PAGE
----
OR would I reject that stereotype – if it meant having the career success I wanted?
I always hated managers that only told people what they wanted to hear.
The last thing I wanted to do was become another one myself!
But I knew there was a difference between being fake, and just being more professional.
Things had to change if I was going to be taken seriously.
It was time to grow up and stand out from being an average developer.
Over the next couple of years things finally started to really open up for me.
I was joining new projects and building relationships with people right away.
Even though clients wanted me to just put my head down and code – I knew better.
If I just wrote code and sat in a corner, I’d be ignored.
So I stopped following what everyone else did.
Instead of being the “technical guy” they expected – I hit them with a lot of questions about their business.
And it wasn’t long until I was invited to conversations with the leadership.
People in same positions that used to argue with me, were now bringing me to their bosses – nodding their heads in agreement.
Over the years that followed, I worked on projects in many industries.
For companies from startups all the way up to big enterprises.
But I started getting embroiled in some political snafus.
People sometimes felt threatened by me.
They would try to take credit for my work, or blame me for things I didn’t do.
So I began to seek counsel from experienced consultants I could trust.
Some were managers, some were technologists.
But their biggest qualification was that they cared about me.
It was hard to find time to meet, but when I did it was like a breath of fresh air.
When I felt overwhelmed they would encourage me, give me advice, and remind me to be realistic.
It took a while, but eventually I learned to see some of the things I was doing wrong.
And I was learning how to deal with people who threatened my success.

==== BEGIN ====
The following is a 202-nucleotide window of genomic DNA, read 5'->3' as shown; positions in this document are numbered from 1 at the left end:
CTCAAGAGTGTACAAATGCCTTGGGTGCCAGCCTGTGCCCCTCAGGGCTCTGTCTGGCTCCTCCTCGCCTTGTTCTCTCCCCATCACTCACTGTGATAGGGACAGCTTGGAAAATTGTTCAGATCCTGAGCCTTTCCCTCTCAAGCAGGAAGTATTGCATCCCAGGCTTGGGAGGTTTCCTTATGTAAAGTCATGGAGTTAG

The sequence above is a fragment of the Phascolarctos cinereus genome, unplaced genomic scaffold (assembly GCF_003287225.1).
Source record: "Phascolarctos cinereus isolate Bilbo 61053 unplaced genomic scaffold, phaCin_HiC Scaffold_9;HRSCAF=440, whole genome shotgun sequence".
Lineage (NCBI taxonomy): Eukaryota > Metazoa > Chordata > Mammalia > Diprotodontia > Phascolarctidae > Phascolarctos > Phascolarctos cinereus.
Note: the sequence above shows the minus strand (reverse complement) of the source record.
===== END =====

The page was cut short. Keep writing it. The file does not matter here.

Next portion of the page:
I was making a lot more money, and getting great opportunities.
But pretty soon I noticed a pattern that surprised me.
After all I’d been through, I couldn’t help noticing it.
Whenever I started a project with a client, I would inevitably meet their developers.
And they were just like I had been in the beginning of my career.
Brilliant, but ignored by their leadership.
So I would offer advice and words of encouragement when I could.
I knew they would be happier if they could understand why they weren’t being treated very well.
But management weren’t paying me to coach their developers – they wanted my results.
I needed to find another way to help them.
As I’ve talked about in some of my YouTube videos, I got hit with a bout of chronic insomnia in early 2017.
Supplements, sleep aids, doctor visits and sleep studies followed.
They couldn’t find anything wrong with me.
“It’s all in your head” was the conclusion.
So I quit my job until I could find out what was wrong.
During the months that followed, I realized I needed a change.
I’d been developing software for over 20 years, and I just wasn’t as passionate about it as I used to be.
I knew my career was taking me in another direction, but I hadn’t taken the leap to do what I really wanted.
I wanted to help developers keep growing, and work better with other people.
You see, our industry has plenty of training and coaching for managers.
But for developers – I believe the software industry has failed you horribly.
Developers only really have resources that can help you with the technical side of your job.
Anything beyond that, it’s assumed you’re in management.
Which brings me to why I just shared such an extensive backstory with you.
I see many developers today who’ve worked at one or two high profile companies, then go on telling people “how to succeed”.
Their heart might be in the right place, but these people just aren’t qualified to advise you.
It wasn’t until I’d been on 10 projects or so that I really started learning what works, and what doesn’t (but sure sounds good!).
It’s totally natural to be skeptical about people you don’t know – I get it.
So please, watch my videos or reach out to me with any questions.
I think you’ll find there’s really nobody else with my breadth of experiences offering career coaching.
It’s important you know that what I offer is much more than an online course.
Online courses teach you strategies – but then leave you to figure out how to make them work in your unique situation.
I’m offering a personal relationship with me where I can mentor and guide you through your challenges.
I only work with developers who are willing to step outside their box.
So, are you ready to reach a new level in your career?
One that most developers don’t even know is possible?
Keep reading to learn how we can work together:
Ever tried to learn a sport or a musical instrument?
You probably know working with a teacher can be way faster than trying to learn it on your own.
But a coach doesn’t actually kick the ball or play your instrument for you.
This is the same relationship I provide as your coach.
The politics at software companies can make it hard to be honest.
A big advantage to coaching with me is having a confidential advocate for your success.